Having a baby and becoming a parent is one of the most amazing experiences in the world, everything you'd ever imagined, that wonderful moment when you get to hold your precious little bundle of joy in your arms for the first time. Promising to protect them, care for them and love them with all your heart. It's magical, it redefines your definition of love and is one of the best feelings in the world.
Then the reality tends to smack you square in the face after first smacking you square in your vagina. There’s a good chance that the said vagina has been ripped open, your breasts are three times their size and they feel like puberty all over again on steroids, you're forever waking up sticky and saturated in breast milk, AND you still look four months pregnant four weeks later… like WTF???
Fast forward a few years and you realise parenting is a lot different to pregnancy and the reality of parenthood can be completely overwhelming for some. Mum's guilt has set in and sometimes you feel like you are just failing at being a mother and you will no doubt raise a career criminal with a broken moral compass who will be a burden on society… and probably ill-mannered too. Well I would like to tell you that what you’re feeling is completely normal and it’s probable that most parents have felt it at some time.
Let me share with you some of my “Mum Guilt” moments thus far;
I now have all four kids in school, our youngest started prep this year. Previously, the thought of throwing away a piece of artwork created by my first born at school, was the ultimate atrocity. Never would I dream of not keeping all those precious pictures. The vision being that when she was older, we would gather the family around, look back on all the artwork, which would of course be beautifully presented in chronological order and we would reminisce; my daughter would be reminded of the exact days that she created each masterpiece. The guilt started to slip away a little with the second child, more with the third and is now critically endangered with our fourth. Unfortunately, the 100th picture of the neighbour’s cat and the robot made from cereal boxes that required its own seatbelt in the car didn’t make the cut. "Let’s just take pictures of them", my husband suggested; the problem being if Apple catches me unaware one more time, when I’m trying to capture an important memory and tells me that I need to purchase more storage, my phone probably won’t make the cut either. I admit, I do keep the sentimental and precious art works, the one’s that they really work hard on and really catch your eye but I really don't feel guilty about throwing away, let us call them “the countless drafts”. I've learnt to let it go and realise it doesn't mean I love them any less, it just means we’ll get a little longer before we need ANOTHER named box in the garage to dump them all in.
As a stay at home mum for the first few children, I was able to attend all those milestone events from kindergarten graduations, Mother's Day morning teas, being on the school committees and attending assembly every Thursday just in case my child gets an award. Now, as a working mum, it's harder to attend all the events, be there to witness every child get their award and make four batches of brownies, one for each child, for the cake stall that's in three hours that I remembered about 20 minutes ago!!! At the start of the year, I found myself thanking the gods above that three out of four birthdays landed on school holidays!! Not that I don't enjoy baking, just baking and icing cupcakes at midnight doesn’t give me the same warm Betty Crocker feeling.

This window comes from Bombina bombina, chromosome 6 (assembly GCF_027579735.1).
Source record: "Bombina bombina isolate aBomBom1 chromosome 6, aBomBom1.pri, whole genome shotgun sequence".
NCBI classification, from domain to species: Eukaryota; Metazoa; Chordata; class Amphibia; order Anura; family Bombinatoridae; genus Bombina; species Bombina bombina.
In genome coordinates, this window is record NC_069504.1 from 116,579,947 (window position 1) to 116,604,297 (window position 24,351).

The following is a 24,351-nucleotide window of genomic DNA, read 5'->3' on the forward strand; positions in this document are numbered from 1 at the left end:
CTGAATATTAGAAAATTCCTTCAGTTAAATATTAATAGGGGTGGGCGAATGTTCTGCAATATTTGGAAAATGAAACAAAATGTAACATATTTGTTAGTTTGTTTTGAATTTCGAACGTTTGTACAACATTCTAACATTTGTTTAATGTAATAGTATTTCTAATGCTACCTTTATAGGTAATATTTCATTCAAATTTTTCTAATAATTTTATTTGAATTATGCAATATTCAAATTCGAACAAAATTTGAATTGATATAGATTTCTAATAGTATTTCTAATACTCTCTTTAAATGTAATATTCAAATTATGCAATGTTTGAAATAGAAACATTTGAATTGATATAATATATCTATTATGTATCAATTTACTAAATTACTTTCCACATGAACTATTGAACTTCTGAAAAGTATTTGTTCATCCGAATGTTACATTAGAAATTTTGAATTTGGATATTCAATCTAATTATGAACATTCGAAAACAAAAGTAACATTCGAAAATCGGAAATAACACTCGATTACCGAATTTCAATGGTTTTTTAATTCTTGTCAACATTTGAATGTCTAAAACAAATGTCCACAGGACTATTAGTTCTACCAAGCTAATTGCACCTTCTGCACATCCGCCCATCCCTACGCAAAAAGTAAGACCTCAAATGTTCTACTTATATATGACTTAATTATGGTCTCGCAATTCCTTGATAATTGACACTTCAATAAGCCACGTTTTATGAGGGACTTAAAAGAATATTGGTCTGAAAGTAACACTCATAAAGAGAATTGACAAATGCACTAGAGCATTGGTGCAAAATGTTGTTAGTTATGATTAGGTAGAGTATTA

In the past I felt guilty about having even ten minutes to myself during the day (usually spent hiding in the toilet), for my own sanity I've learned its okay; not hiding in the toilet, taking a little timeout for me. I don't feel AS guilty about spending a day off alone and leaving that pile (or six) of washing and doing something for me to release the proverbial pressure valve a little. The guilt comes back slightly though when that ten minutes turns into half an hour, then an hour of reading blogs, squeezing in a run, checking in on Facebook and Instagram, taking a small nap and oh shit it's time to pick up the kids… Where did the day go?!?!
At the end of the day, my kids are loved and I show them in more ways than keeping their artwork or baking them cupcakes. I'm present as a parent and when it comes to listening, talking and connecting with the kids, I think that's what's important. People can get so caught up in competing with each other as parents and trying to attain and maintain perfect parent status. Parenting can sometimes be the hardest, most relentless and evolving role one can take on and I think we all need to support each other whilst we fulfil this role. It’s becoming apparent that the “it takes a village to raise a child” philosophy is somewhat as endangered as my fourth child’s artwork and some parents are flying completely solo.
Any mum who have seen the 'Bad Mom's' movie should be able to relate, the pressure we put on ourselves can be destructive. Just know that being there for your kids is key.
And you know what, if the one year you get the chance to have all four kids in the one school photo and it doesn't work out because you forgot to fix your son’s bed hair, the middle child still has her pretend cranky face on from some morning crisis, the youngest child is too shy to even show her face in the photo and the oldest is just praying the photo is taken so they can get away from this embarrassment!!! At least it's a memorable photo that can hang proudly on the wall!!!!! The school offered to retake the photo at another time but we thought, you know what..... this is us!
Love, Rosie xx